Following a judge's decision against them, the Interpublic Group and Foote, Cone & Belding decided late Friday to drop their lawsuit against Omnicom and DDB.
A motion seeking a temporary restraining order to prevent DDB's raiding of FCB talent to run its new Quaker business was denied after a hearing Friday afternoon in a Cook County courtroom in Chicago. With that, FCB CEO Brendan Ryan said, "There is nothing to be gained by proceeding further with the court action.
"Our whole objective was to maximize our ability to retain key people," he said.
The decision put a halt to what figured to be a dramatic battle between two major holding companies. The lawsuit against Omnicom, DDB and former FCB Chicago president Brian Williams charged breach of contract and fiduciary duties and tortious interference with contract and business relations.
It argued that Williams, who resigned from FCB Sept. 27, violated employment agreements by helping DDB take over Quaker, specifically by identifying key FCB employees to pursue. The suit sought to stop him from working on Quaker or any other former FCB client at DDB and to prevent DDB and Omnicom from recruiting FCB staff or clients. It also sought unspecified damages.
Several of the arguments made in the suit were also made by attorneys for IPG and FCB in Friday's hearing. Most appeared to be successfully shot down by attorneys for Williams and Omnicom.
In denying the restraining order, Cook County judge Sophia H. Hall noted that IPG does not claim Williams did anything to cause Quaker to pull its business from FCB and that all of his meetings with Omnicom and DDB occurred after Pepsico-owned Quaker moved its account to DDB on Sept. 19.
Hall said the evidence would force her to "draw negative inferences" about what Williams and DDB were doing in the days leading up to his resignation from FCB-something she declined to do.
The claims about a "conspiracy" between Williams and DDB were largely backed by what even an FCB attorney acknowledged amounted to hearsay evidence based on conversations between Williams, Omnicom CEO John Wren and DDB execs.
During the hearing, IPG and FCB attorney Craig Boggs said FCB's Ryan had cut a deal to keep Quaker at the agency despite its pending acquisition by Pepsi. To convince Pepsi to keep Quaker at FCB, Ryan "entered a commitment" that would pay Quaker $20 million if the Coke/Pepsi conflict proved unmanageable, Boggs said. Despite this, Quaker told Williams this summer there was still a chance FCB would lose the business, but Williams failed to take steps to prevent that, Boggs alleged.
"He was doing nothing to serve FCB," Boggs said. "He was doing everything to serve himself."
Williams' attorney, Chester Kamin, countered with an affidavit from a Pepsi executive who said Williams had nothing to do with Quaker's move to Omnicom.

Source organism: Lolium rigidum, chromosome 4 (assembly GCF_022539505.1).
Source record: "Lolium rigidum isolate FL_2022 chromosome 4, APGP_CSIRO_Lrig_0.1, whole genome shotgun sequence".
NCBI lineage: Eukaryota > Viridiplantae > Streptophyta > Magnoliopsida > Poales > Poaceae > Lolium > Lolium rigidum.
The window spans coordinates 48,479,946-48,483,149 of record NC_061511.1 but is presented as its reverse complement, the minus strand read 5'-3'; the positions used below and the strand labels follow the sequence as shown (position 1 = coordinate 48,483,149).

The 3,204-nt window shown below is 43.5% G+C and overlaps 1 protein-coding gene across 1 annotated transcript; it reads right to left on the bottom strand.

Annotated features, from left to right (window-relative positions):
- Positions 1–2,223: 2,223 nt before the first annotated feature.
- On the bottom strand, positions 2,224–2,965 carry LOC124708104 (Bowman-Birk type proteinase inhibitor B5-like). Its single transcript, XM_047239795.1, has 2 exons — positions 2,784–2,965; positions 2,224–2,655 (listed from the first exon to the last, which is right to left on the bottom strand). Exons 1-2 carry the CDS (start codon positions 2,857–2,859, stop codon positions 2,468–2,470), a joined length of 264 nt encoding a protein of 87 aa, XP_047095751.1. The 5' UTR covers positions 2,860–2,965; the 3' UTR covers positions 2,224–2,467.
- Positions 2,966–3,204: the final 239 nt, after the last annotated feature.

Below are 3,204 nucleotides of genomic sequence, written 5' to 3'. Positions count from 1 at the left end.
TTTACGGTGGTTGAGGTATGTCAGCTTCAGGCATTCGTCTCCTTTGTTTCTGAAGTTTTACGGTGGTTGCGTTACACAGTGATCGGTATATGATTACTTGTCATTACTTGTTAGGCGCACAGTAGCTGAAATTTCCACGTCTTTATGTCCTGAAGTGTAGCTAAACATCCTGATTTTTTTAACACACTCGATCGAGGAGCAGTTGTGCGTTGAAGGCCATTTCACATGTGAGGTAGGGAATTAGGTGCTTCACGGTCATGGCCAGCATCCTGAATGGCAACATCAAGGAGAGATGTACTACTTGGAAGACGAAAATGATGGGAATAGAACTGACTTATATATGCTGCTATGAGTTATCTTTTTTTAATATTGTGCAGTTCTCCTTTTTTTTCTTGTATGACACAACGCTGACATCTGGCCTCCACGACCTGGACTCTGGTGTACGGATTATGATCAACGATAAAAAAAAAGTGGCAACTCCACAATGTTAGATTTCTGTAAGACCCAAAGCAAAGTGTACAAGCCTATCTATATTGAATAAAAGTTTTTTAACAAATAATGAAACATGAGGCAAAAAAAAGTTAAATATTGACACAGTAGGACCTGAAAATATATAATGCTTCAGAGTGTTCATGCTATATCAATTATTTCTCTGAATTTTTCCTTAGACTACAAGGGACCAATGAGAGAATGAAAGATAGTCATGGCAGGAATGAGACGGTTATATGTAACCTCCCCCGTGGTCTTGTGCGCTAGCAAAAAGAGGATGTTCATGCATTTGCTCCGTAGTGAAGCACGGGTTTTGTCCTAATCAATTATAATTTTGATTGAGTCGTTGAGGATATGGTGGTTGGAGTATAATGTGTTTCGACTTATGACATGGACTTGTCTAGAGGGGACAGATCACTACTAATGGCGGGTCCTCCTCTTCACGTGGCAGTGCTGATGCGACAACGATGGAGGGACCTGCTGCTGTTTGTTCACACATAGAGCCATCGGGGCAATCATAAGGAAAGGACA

"They [IPG and FCB] knew and the entire industry knew that [IPG's Coke business] created an irreparable conflict," Kamin said.
IPG has been down this road before, suing former Lowe co-chairman Marvin Sloves two years ago for $25 million amid similar accusations. Sloves was charged with being negligent with Lowe's Mercedes-Benz account. That case was settled out of court.
In this case, IPG and FCB's lawsuit stated that Williams signed confidentiality and non-solicitation agreements in March 2000 and again last February that barred him from working for any FCB Chicago client or soliciting or hiring any FCB Chicago employees for one year after leaving the agency.
Yet in meetings with DDB in the week prior to his resignation, Williams worked with Omnicom and DDB to solicit key FCB employees on the Quaker business, the lawsuit stated.
Among those he allegedly solicited were Martin Sherrod and John Fraser, both of whom also resigned Sept. 27, according to the lawsuit.
The suit also alleged that Williams told Ryan on Sept. 24 that he had an opportunity to join Omnicom to service Quaker; and that Williams and FCB's Jonathan Harries, another DDB target, then flew to New York and met with Omnicom and DDB representatives. (Harries, however, stayed with FCB and has been named chairman of FCB Chicago and FCB's worldwide creative director.)
The two also met with Ryan on Sept. 25, and Ryan asked them to stay, the lawsuit stated.
According to Williams' Sept. 27 resignation letter to Ryan, he left for "the opportunity to become CEO of an independent agency within the DDB/Omnicom world."
Williams also acknowledged discussing his plans with three FCB employees key to Quaker in the letter, but wrote that "beyond that, I have not talked to anyone at FCB or other FCB clients per the terms of my non-solicitation agreement."
"I look forward to an amicable parting of ways," he wrote.
Williams could not immediately be reached. Attorneys for IPG and Omnicom declined comment.